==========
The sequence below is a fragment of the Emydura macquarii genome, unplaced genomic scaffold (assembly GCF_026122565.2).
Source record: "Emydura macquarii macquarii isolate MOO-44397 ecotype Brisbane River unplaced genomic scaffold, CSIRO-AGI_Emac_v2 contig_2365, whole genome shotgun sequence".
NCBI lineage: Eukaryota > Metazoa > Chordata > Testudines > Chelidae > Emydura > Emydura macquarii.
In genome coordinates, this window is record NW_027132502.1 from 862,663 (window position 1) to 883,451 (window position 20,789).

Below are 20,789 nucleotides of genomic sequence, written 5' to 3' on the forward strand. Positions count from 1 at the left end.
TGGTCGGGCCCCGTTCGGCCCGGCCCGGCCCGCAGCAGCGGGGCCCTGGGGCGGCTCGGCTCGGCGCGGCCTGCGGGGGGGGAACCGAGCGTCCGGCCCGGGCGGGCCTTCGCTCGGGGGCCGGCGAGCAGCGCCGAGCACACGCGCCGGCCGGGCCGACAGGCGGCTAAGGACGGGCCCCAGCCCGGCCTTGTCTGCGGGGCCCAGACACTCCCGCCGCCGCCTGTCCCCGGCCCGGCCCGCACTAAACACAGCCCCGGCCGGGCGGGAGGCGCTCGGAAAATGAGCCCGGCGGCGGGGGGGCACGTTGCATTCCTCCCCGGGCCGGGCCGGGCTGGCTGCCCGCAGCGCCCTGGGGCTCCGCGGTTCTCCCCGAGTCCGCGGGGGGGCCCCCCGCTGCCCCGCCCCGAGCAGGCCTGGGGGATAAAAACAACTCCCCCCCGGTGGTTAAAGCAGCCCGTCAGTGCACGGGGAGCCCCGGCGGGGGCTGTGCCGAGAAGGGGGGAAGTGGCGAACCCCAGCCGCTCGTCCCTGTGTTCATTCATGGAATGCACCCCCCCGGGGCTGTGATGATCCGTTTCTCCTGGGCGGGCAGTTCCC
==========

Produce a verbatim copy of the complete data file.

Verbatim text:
The sequence below is a fragment of the Emydura macquarii genome, unplaced genomic scaffold (assembly GCF_026122565.2).
Source record: "Emydura macquarii macquarii isolate MOO-44397 ecotype Brisbane River unplaced genomic scaffold, CSIRO-AGI_Emac_v2 contig_2365, whole genome shotgun sequence".
NCBI lineage: Eukaryota > Metazoa > Chordata > Testudines > Chelidae > Emydura > Emydura macquarii.
In genome coordinates, this window is record NW_027132502.1 from 862,663 (window position 1) to 883,451 (window position 20,789).

Below are 20,789 nucleotides of genomic sequence, written 5' to 3' on the forward strand. Positions count from 1 at the left end.
TGGTCGGGCCCCGTTCGGCCCGGCCCGGCCCGCAGCAGCGGGGCCCTGGGGCGGCTCGGCTCGGCGCGGCCTGCGGGGGGGGAACCGAGCGTCCGGCCCGGGCGGGCCTTCGCTCGGGGGCCGGCGAGCAGCGCCGAGCACACGCGCCGGCCGGGCCGACAGGCGGCTAAGGACGGGCCCCAGCCCGGCCTTGTCTGCGGGGCCCAGACACTCCCGCCGCCGCCTGTCCCCGGCCCGGCCCGCACTAAACACAGCCCCGGCCGGGCGGGAGGCGCTCGGAAAATGAGCCCGGCGGCGGGGGGGCACGTTGCATTCCTCCCCGGGCCGGGCCGGGCTGGCTGCCCGCAGCGCCCTGGGGCTCCGCGGTTCTCCCCGAGTCCGCGGGGGGGCCCCCCGCTGCCCCGCCCCGAGCAGGCCTGGGGGATAAAAACAACTCCCCCCCGGTGGTTAAAGCAGCCCGTCAGTGCACGGGGAGCCCCGGCGGGGGCTGTGCCGAGAAGGGGGGAAGTGGCGAACCCCAGCCGCTCGTCCCTGTGTTCATTCATGGAATGCACCCCCCCGGGGCTGTGATGATCCGTTTCTCCTGGGCGGGCAGTTCCC